In other words, development cooperation must fight the diseases that plague the system, heal the wounds that the winners have inflicted on the losers.

For years this was the view many have held of development cooperation. Again and again, alternatives were suggested, which aimed to prevent a neocolonial continuation of the politics as usual. Those alternatives were certainly not intended to tinker at the edges.

The *UN Strategy for the First Development Decade (1960-'70), the establishment of the alternative world trade organisation *UNCTAD (1964), the negotiations on a New International Economic Order (1974-'75), the publication of the Brandt (1980) and Brundtland Report (1987), the fight against the *IMF adjustment policy in the 1980s, the adoption of *Agenda 21 (*UNCED, 1992), the Millennium Declaration (2000), the binding entry into force of the Kyoto Protocol to the World Climate Treaty (2005) and the adoption of the Sustainable Development Goals (2015) were all exercises challenging the international capitalist system.

The system has been the subject of debate and an ideological and political war to change it has been waged for decades. That war seems to have been lost. The transnational financial and economic powers have become stronger, inequality in the world has increased.

Discrimination between winners and losers has increased. The winners cherish certainties, safety and profit. The losers are even further behind. They are the same as before: black, brown, indigenous, uprooted, from a different lineage or background than those in charge. And they realise that their future is decided by powers beyond their control.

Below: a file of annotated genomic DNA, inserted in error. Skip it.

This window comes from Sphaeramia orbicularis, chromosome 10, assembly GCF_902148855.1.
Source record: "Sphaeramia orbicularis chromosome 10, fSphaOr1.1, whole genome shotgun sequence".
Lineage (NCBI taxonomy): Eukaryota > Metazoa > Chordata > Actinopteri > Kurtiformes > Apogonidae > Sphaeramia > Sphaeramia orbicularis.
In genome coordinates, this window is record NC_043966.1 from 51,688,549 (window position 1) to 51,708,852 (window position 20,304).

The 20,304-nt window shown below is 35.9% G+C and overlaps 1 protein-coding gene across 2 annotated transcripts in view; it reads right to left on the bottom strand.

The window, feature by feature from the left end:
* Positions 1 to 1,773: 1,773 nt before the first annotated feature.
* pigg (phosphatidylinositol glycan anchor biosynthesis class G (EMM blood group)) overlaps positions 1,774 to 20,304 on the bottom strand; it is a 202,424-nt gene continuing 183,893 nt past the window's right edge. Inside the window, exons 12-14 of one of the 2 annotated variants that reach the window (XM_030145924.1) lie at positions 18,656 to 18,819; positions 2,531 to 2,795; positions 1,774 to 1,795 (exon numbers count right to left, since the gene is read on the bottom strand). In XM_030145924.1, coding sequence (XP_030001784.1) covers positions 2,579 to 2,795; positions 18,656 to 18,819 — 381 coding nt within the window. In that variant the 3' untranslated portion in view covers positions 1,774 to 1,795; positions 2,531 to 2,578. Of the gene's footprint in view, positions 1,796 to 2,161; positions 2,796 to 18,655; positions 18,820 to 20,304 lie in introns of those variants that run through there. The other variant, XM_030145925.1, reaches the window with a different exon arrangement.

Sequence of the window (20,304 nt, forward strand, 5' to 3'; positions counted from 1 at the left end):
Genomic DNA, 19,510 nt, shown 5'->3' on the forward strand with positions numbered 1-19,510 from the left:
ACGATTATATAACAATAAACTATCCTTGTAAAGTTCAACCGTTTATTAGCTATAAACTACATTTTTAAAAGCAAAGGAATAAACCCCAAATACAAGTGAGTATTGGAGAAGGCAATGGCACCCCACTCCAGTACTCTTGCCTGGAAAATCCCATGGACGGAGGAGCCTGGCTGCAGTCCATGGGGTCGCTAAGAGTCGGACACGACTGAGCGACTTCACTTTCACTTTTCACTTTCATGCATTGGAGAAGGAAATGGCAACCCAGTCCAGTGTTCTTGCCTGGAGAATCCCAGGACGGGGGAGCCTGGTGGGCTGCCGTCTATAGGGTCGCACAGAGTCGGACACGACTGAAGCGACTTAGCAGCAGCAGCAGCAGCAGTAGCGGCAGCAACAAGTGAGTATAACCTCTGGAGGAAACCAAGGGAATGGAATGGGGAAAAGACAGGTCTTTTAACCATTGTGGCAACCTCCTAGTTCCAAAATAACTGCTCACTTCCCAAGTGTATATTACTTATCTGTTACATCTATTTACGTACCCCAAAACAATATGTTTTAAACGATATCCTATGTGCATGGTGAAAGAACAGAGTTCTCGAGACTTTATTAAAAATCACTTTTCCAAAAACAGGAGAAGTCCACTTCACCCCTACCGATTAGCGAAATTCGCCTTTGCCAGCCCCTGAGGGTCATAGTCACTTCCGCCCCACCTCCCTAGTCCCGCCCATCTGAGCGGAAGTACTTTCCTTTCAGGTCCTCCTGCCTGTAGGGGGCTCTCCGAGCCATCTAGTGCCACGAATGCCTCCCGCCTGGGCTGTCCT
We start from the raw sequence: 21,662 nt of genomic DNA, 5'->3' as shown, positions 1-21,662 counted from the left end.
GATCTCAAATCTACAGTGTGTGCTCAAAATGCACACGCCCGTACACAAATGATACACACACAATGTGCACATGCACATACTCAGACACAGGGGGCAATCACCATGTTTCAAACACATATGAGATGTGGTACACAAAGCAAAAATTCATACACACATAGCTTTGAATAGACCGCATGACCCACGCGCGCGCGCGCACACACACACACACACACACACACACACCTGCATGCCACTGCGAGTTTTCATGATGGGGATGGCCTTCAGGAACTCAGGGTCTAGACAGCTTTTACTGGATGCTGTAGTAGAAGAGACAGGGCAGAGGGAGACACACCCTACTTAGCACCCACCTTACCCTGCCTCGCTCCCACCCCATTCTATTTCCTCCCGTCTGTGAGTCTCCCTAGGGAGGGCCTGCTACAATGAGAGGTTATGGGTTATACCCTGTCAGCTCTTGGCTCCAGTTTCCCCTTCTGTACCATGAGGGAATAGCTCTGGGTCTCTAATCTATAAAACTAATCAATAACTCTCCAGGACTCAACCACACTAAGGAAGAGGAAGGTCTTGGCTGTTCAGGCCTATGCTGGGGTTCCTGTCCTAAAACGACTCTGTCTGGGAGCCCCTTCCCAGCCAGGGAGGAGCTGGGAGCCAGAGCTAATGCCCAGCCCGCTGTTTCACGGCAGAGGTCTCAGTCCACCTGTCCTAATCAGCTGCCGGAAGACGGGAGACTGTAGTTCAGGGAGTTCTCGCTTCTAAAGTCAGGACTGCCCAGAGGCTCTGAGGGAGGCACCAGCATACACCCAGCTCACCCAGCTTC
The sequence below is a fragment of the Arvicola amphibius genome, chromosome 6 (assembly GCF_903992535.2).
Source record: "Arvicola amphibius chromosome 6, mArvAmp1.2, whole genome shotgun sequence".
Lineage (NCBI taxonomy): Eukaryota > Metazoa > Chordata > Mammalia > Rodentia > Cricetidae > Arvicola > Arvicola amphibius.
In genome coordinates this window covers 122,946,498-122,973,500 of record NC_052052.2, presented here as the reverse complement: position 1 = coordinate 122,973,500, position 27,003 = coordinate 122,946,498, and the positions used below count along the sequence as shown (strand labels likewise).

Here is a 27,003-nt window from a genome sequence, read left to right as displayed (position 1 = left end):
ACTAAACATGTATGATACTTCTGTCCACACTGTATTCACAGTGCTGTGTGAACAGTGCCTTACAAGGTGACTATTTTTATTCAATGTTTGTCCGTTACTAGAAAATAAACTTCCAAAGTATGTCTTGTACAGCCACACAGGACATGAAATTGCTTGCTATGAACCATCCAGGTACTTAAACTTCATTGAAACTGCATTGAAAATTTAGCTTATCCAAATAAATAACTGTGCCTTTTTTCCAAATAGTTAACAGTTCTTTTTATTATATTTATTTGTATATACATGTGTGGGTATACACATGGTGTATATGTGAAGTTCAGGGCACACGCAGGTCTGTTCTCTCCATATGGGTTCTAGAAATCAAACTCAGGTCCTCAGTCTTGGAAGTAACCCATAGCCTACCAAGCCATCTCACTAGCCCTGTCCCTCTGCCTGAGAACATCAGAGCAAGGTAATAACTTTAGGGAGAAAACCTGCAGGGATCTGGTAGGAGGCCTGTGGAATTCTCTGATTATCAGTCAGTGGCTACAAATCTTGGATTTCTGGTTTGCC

Why has development cooperation not been able to change the system? It wasn't just the aftermath that colonialism had once it was abolished. Change takes time, but if that was the only reason, then the system should have gradually weakened. That was not the case: it is stronger now than it was back then.

This is because Western economic powers sought to undermine the developing autonomy of the former colonies by controlling investment, technology and trade channels to safeguard their interests.

After the end of the Cold War, they were able to further strengthen their grip by proclaiming a new international order based on market-fundamentalist neoliberalism. The criterion of 'good governance' was used as a crowbar to give foreign capital preferential access to the economies of developing countries.